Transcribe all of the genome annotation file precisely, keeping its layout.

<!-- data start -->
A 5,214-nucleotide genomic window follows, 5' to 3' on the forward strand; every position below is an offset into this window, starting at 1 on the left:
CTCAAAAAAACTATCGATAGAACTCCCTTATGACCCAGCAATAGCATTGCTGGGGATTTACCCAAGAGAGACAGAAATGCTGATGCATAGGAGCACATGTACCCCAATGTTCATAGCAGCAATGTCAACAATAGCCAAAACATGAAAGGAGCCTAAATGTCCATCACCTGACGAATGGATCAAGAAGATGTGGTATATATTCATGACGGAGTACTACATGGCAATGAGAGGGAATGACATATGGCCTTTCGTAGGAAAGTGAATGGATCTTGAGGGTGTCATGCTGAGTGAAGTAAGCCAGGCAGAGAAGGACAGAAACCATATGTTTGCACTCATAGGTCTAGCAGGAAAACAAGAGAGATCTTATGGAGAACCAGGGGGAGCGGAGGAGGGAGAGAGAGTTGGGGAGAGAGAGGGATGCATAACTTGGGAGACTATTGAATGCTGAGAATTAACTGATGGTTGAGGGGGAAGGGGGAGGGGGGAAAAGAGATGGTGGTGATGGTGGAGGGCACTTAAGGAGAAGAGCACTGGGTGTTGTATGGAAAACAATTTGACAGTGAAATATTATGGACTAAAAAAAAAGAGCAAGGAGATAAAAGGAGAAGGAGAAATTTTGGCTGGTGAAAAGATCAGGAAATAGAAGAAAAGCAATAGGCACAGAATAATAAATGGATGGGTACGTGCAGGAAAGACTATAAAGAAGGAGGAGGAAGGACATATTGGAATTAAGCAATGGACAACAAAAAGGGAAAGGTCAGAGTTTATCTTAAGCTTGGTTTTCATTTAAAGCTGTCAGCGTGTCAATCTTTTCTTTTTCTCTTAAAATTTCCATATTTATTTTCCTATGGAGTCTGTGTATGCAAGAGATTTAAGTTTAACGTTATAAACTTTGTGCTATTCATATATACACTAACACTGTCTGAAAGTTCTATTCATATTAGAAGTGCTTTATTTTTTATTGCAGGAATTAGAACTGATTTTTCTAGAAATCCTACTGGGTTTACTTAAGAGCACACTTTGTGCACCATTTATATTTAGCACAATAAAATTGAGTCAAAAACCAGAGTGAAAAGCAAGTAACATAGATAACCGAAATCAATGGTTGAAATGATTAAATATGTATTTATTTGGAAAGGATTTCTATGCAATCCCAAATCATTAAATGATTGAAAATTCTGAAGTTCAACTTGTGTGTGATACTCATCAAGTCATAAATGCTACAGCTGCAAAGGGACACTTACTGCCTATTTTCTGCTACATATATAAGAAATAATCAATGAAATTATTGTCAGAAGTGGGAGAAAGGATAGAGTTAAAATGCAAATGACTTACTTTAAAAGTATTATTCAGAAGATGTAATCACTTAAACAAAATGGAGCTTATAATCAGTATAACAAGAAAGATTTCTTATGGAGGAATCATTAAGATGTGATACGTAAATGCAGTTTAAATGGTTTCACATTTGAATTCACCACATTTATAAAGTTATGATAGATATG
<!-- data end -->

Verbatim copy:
A 5,214-nucleotide genomic window follows, 5' to 3' on the forward strand; every position below is an offset into this window, starting at 1 on the left:
CTCAAAAAAACTATCGATAGAACTCCCTTATGACCCAGCAATAGCATTGCTGGGGATTTACCCAAGAGAGACAGAAATGCTGATGCATAGGAGCACATGTACCCCAATGTTCATAGCAGCAATGTCAACAATAGCCAAAACATGAAAGGAGCCTAAATGTCCATCACCTGACGAATGGATCAAGAAGATGTGGTATATATTCATGACGGAGTACTACATGGCAATGAGAGGGAATGACATATGGCCTTTCGTAGGAAAGTGAATGGATCTTGAGGGTGTCATGCTGAGTGAAGTAAGCCAGGCAGAGAAGGACAGAAACCATATGTTTGCACTCATAGGTCTAGCAGGAAAACAAGAGAGATCTTATGGAGAACCAGGGGGAGCGGAGGAGGGAGAGAGAGTTGGGGAGAGAGAGGGATGCATAACTTGGGAGACTATTGAATGCTGAGAATTAACTGATGGTTGAGGGGGAAGGGGGAGGGGGGAAAAGAGATGGTGGTGATGGTGGAGGGCACTTAAGGAGAAGAGCACTGGGTGTTGTATGGAAAACAATTTGACAGTGAAATATTATGGACTAAAAAAAAAGAGCAAGGAGATAAAAGGAGAAGGAGAAATTTTGGCTGGTGAAAAGATCAGGAAATAGAAGAAAAGCAATAGGCACAGAATAATAAATGGATGGGTACGTGCAGGAAAGACTATAAAGAAGGAGGAGGAAGGACATATTGGAATTAAGCAATGGACAACAAAAAGGGAAAGGTCAGAGTTTATCTTAAGCTTGGTTTTCATTTAAAGCTGTCAGCGTGTCAATCTTTTCTTTTTCTCTTAAAATTTCCATATTTATTTTCCTATGGAGTCTGTGTATGCAAGAGATTTAAGTTTAACGTTATAAACTTTGTGCTATTCATATATACACTAACACTGTCTGAAAGTTCTATTCATATTAGAAGTGCTTTATTTTTTATTGCAGGAATTAGAACTGATTTTTCTAGAAATCCTACTGGGTTTACTTAAGAGCACACTTTGTGCACCATTTATATTTAGCACAATAAAATTGAGTCAAAAACCAGAGTGAAAAGCAAGTAACATAGATAACCGAAATCAATGGTTGAAATGATTAAATATGTATTTATTTGGAAAGGATTTCTATGCAATCCCAAATCATTAAATGATTGAAAATTCTGAAGTTCAACTTGTGTGTGATACTCATCAAGTCATAAATGCTACAGCTGCAAAGGGACACTTACTGCCTATTTTCTGCTACATATATAAGAAATAATCAATGAAATTATTGTCAGAAGTGGGAGAAAGGATAGAGTTAAAATGCAAATGACTTACTTTAAAAGTATTATTCAGAAGATGTAATCACTTAAACAAAATGGAGCTTATAATCAGTATAACAAGAAAGATTTCTTATGGAGGAATCATTAAGATGTGATACGTAAATGCAGTTTAAATGGTTTCACATTTGAATTCACCACATTTATAAAGTTATGATAGATATG